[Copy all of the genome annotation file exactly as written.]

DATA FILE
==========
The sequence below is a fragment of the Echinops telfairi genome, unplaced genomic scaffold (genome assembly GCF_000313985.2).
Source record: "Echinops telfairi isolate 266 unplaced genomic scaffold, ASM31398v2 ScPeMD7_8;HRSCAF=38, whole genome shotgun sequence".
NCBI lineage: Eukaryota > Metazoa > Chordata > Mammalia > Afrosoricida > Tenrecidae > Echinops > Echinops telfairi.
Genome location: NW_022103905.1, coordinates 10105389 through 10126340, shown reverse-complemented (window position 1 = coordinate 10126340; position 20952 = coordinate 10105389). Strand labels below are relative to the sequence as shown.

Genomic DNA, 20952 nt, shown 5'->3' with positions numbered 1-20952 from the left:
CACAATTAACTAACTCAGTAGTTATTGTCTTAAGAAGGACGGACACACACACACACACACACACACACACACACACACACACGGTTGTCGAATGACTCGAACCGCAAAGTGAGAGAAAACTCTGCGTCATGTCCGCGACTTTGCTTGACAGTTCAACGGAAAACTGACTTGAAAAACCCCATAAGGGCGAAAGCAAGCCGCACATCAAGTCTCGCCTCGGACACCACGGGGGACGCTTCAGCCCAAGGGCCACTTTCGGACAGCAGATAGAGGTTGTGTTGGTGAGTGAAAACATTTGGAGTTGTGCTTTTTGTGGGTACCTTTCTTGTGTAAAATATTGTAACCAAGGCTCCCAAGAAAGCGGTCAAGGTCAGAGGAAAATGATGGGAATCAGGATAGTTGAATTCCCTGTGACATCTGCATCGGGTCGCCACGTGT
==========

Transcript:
The sequence below is a fragment of the Echinops telfairi genome, unplaced genomic scaffold (genome assembly GCF_000313985.2).
Source record: "Echinops telfairi isolate 266 unplaced genomic scaffold, ASM31398v2 ScPeMD7_8;HRSCAF=38, whole genome shotgun sequence".
NCBI lineage: Eukaryota > Metazoa > Chordata > Mammalia > Afrosoricida > Tenrecidae > Echinops > Echinops telfairi.
Genome location: NW_022103905.1, coordinates 10105389 through 10126340, shown reverse-complemented (window position 1 = coordinate 10126340; position 20952 = coordinate 10105389). Strand labels below are relative to the sequence as shown.

Genomic DNA, 20952 nt, shown 5'->3' with positions numbered 1-20952 from the left:
CACAATTAACTAACTCAGTAGTTATTGTCTTAAGAAGGACGGACACACACACACACACACACACACACACACACACACACACGGTTGTCGAATGACTCGAACCGCAAAGTGAGAGAAAACTCTGCGTCATGTCCGCGACTTTGCTTGACAGTTCAACGGAAAACTGACTTGAAAAACCCCATAAGGGCGAAAGCAAGCCGCACATCAAGTCTCGCCTCGGACACCACGGGGGACGCTTCAGCCCAAGGGCCACTTTCGGACAGCAGATAGAGGTTGTGTTGGTGAGTGAAAACATTTGGAGTTGTGCTTTTTGTGGGTACCTTTCTTGTGTAAAATATTGTAACCAAGGCTCCCAAGAAAGCGGTCAAGGTCAGAGGAAAATGATGGGAATCAGGATAGTTGAATTCCCTGTGACATCTGCATCGGGTCGCCACGTGT